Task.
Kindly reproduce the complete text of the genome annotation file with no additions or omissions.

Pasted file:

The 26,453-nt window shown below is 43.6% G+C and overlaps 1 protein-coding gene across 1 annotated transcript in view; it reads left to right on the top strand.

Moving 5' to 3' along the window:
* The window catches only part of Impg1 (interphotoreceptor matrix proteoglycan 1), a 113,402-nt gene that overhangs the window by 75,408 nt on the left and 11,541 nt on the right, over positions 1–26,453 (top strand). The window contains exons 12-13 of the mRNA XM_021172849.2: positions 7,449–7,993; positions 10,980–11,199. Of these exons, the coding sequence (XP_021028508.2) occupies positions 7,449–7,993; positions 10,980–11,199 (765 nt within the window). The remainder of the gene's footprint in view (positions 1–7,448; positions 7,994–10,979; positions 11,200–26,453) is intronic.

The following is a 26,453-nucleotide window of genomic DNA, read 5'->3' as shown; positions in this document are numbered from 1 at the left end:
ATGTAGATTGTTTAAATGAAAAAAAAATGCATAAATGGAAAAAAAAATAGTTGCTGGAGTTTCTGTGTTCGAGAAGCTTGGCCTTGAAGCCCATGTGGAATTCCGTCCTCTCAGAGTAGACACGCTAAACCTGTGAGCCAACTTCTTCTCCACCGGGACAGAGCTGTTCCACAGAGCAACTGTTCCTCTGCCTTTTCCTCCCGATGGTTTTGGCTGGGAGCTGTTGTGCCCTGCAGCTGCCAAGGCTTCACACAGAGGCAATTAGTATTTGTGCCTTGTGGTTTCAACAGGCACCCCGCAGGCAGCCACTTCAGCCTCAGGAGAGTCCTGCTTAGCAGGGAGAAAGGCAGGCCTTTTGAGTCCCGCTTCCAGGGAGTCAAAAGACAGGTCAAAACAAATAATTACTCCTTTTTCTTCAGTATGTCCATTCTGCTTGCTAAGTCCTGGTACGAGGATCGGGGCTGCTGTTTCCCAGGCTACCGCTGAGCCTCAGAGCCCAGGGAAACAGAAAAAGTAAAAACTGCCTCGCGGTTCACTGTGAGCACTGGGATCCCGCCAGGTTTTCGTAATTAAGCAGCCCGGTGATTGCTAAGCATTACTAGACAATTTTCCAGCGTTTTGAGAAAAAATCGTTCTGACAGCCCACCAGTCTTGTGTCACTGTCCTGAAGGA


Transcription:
The 26,453-nt window shown below is 43.6% G+C and overlaps 1 protein-coding gene across 1 annotated transcript in view; it reads left to right on the top strand.

Moving 5' to 3' along the window:
* The window catches only part of Impg1 (interphotoreceptor matrix proteoglycan 1), a 113,402-nt gene that overhangs the window by 75,408 nt on the left and 11,541 nt on the right, over positions 1–26,453 (top strand). The window contains exons 12-13 of the mRNA XM_021172849.2: positions 7,449–7,993; positions 10,980–11,199. Of these exons, the coding sequence (XP_021028508.2) occupies positions 7,449–7,993; positions 10,980–11,199 (765 nt within the window). The remainder of the gene's footprint in view (positions 1–7,448; positions 7,994–10,979; positions 11,200–26,453) is intronic.

The following is a 26,453-nucleotide window of genomic DNA, read 5'->3' as shown; positions in this document are numbered from 1 at the left end:
ATGTAGATTGTTTAAATGAAAAAAAAATGCATAAATGGAAAAAAAAATAGTTGCTGGAGTTTCTGTGTTCGAGAAGCTTGGCCTTGAAGCCCATGTGGAATTCCGTCCTCTCAGAGTAGACACGCTAAACCTGTGAGCCAACTTCTTCTCCACCGGGACAGAGCTGTTCCACAGAGCAACTGTTCCTCTGCCTTTTCCTCCCGATGGTTTTGGCTGGGAGCTGTTGTGCCCTGCAGCTGCCAAGGCTTCACACAGAGGCAATTAGTATTTGTGCCTTGTGGTTTCAACAGGCACCCCGCAGGCAGCCACTTCAGCCTCAGGAGAGTCCTGCTTAGCAGGGAGAAAGGCAGGCCTTTTGAGTCCCGCTTCCAGGGAGTCAAAAGACAGGTCAAAACAAATAATTACTCCTTTTTCTTCAGTATGTCCATTCTGCTTGCTAAGTCCTGGTACGAGGATCGGGGCTGCTGTTTCCCAGGCTACCGCTGAGCCTCAGAGCCCAGGGAAACAGAAAAAGTAAAAACTGCCTCGCGGTTCACTGTGAGCACTGGGATCCCGCCAGGTTTTCGTAATTAAGCAGCCCGGTGATTGCTAAGCATTACTAGACAATTTTCCAGCGTTTTGAGAAAAAATCGTTCTGACAGCCCACCAGTCTTGTGTCACTGTCCTGAAGGA